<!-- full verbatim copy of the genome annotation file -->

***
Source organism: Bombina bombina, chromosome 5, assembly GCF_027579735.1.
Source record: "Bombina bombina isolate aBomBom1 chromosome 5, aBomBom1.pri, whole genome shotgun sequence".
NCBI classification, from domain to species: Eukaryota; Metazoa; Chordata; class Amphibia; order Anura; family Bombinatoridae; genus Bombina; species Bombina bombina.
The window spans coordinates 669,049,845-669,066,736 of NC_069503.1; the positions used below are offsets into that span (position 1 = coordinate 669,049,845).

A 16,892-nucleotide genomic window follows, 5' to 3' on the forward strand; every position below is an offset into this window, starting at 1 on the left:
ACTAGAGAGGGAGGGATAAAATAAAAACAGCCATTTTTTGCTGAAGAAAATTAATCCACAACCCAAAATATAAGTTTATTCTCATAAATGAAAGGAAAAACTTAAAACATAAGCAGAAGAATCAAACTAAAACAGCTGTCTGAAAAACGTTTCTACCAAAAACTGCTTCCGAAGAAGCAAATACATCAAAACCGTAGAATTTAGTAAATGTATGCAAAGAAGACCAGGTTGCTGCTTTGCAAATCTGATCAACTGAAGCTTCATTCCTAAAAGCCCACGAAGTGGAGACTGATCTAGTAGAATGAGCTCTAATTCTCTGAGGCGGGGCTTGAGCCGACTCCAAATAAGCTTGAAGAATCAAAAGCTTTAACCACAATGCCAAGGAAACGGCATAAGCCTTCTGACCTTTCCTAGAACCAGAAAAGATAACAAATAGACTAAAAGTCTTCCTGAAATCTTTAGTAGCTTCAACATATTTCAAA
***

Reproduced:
Source organism: Bombina bombina, chromosome 5, assembly GCF_027579735.1.
Source record: "Bombina bombina isolate aBomBom1 chromosome 5, aBomBom1.pri, whole genome shotgun sequence".
NCBI classification, from domain to species: Eukaryota; Metazoa; Chordata; class Amphibia; order Anura; family Bombinatoridae; genus Bombina; species Bombina bombina.
The window spans coordinates 669,049,845-669,066,736 of NC_069503.1; the positions used below are offsets into that span (position 1 = coordinate 669,049,845).

A 16,892-nucleotide genomic window follows, 5' to 3' on the forward strand; every position below is an offset into this window, starting at 1 on the left:
ACTAGAGAGGGAGGGATAAAATAAAAACAGCCATTTTTTGCTGAAGAAAATTAATCCACAACCCAAAATATAAGTTTATTCTCATAAATGAAAGGAAAAACTTAAAACATAAGCAGAAGAATCAAACTAAAACAGCTGTCTGAAAAACGTTTCTACCAAAAACTGCTTCCGAAGAAGCAAATACATCAAAACCGTAGAATTTAGTAAATGTATGCAAAGAAGACCAGGTTGCTGCTTTGCAAATCTGATCAACTGAAGCTTCATTCCTAAAAGCCCACGAAGTGGAGACTGATCTAGTAGAATGAGCTCTAATTCTCTGAGGCGGGGCTTGAGCCGACTCCAAATAAGCTTGAAGAATCAAAAGCTTTAACCACAATGCCAAGGAAACGGCATAAGCCTTCTGACCTTTCCTAGAACCAGAAAAGATAACAAATAGACTAAAAGTCTTCCTGAAATCTTTAGTAGCTTCAACATATTTCAAA